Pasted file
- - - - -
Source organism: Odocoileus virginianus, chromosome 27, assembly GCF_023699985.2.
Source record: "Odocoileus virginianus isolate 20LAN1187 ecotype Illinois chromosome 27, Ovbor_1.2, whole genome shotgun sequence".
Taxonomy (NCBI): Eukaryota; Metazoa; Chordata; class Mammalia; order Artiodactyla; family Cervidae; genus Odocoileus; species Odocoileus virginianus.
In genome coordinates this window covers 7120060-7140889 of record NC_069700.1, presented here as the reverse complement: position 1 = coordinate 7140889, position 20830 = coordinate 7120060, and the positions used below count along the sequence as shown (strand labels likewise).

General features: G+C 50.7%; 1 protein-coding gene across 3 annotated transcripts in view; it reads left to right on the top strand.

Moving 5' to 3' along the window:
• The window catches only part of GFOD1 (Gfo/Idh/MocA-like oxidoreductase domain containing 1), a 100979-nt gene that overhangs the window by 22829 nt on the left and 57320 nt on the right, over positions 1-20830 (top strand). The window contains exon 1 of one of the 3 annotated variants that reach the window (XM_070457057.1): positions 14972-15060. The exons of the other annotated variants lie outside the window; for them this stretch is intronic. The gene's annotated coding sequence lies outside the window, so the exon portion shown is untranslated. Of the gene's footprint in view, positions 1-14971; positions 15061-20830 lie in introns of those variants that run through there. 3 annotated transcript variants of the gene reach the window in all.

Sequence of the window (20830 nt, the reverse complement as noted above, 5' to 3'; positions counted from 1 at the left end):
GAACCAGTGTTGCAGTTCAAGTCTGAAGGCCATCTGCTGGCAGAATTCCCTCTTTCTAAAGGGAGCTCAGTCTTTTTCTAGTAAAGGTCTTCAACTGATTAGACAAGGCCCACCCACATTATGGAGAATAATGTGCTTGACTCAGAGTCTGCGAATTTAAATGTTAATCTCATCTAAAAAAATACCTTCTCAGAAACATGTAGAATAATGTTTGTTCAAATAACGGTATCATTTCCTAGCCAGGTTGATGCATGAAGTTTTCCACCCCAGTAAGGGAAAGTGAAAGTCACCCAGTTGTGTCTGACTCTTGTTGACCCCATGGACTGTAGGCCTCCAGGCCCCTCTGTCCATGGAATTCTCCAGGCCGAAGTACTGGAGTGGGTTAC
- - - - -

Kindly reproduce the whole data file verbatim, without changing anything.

Source organism: Odocoileus virginianus, chromosome 27, assembly GCF_023699985.2.
Source record: "Odocoileus virginianus isolate 20LAN1187 ecotype Illinois chromosome 27, Ovbor_1.2, whole genome shotgun sequence".
Taxonomy (NCBI): Eukaryota; Metazoa; Chordata; class Mammalia; order Artiodactyla; family Cervidae; genus Odocoileus; species Odocoileus virginianus.
In genome coordinates this window covers 7120060-7140889 of record NC_069700.1, presented here as the reverse complement: position 1 = coordinate 7140889, position 20830 = coordinate 7120060, and the positions used below count along the sequence as shown (strand labels likewise).

General features: G+C 50.7%; 1 protein-coding gene across 3 annotated transcripts in view; it reads left to right on the top strand.

Moving 5' to 3' along the window:
• The window catches only part of GFOD1 (Gfo/Idh/MocA-like oxidoreductase domain containing 1), a 100979-nt gene that overhangs the window by 22829 nt on the left and 57320 nt on the right, over positions 1-20830 (top strand). The window contains exon 1 of one of the 3 annotated variants that reach the window (XM_070457057.1): positions 14972-15060. The exons of the other annotated variants lie outside the window; for them this stretch is intronic. The gene's annotated coding sequence lies outside the window, so the exon portion shown is untranslated. Of the gene's footprint in view, positions 1-14971; positions 15061-20830 lie in introns of those variants that run through there. 3 annotated transcript variants of the gene reach the window in all.

Sequence of the window (20830 nt, the reverse complement as noted above, 5' to 3'; positions counted from 1 at the left end):
GAACCAGTGTTGCAGTTCAAGTCTGAAGGCCATCTGCTGGCAGAATTCCCTCTTTCTAAAGGGAGCTCAGTCTTTTTCTAGTAAAGGTCTTCAACTGATTAGACAAGGCCCACCCACATTATGGAGAATAATGTGCTTGACTCAGAGTCTGCGAATTTAAATGTTAATCTCATCTAAAAAAATACCTTCTCAGAAACATGTAGAATAATGTTTGTTCAAATAACGGTATCATTTCCTAGCCAGGTTGATGCATGAAGTTTTCCACCCCAGTAAGGGAAAGTGAAAGTCACCCAGTTGTGTCTGACTCTTGTTGACCCCATGGACTGTAGGCCTCCAGGCCCCTCTGTCCATGGAATTCTCCAGGCCGAAGTACTGGAGTGGGTTAC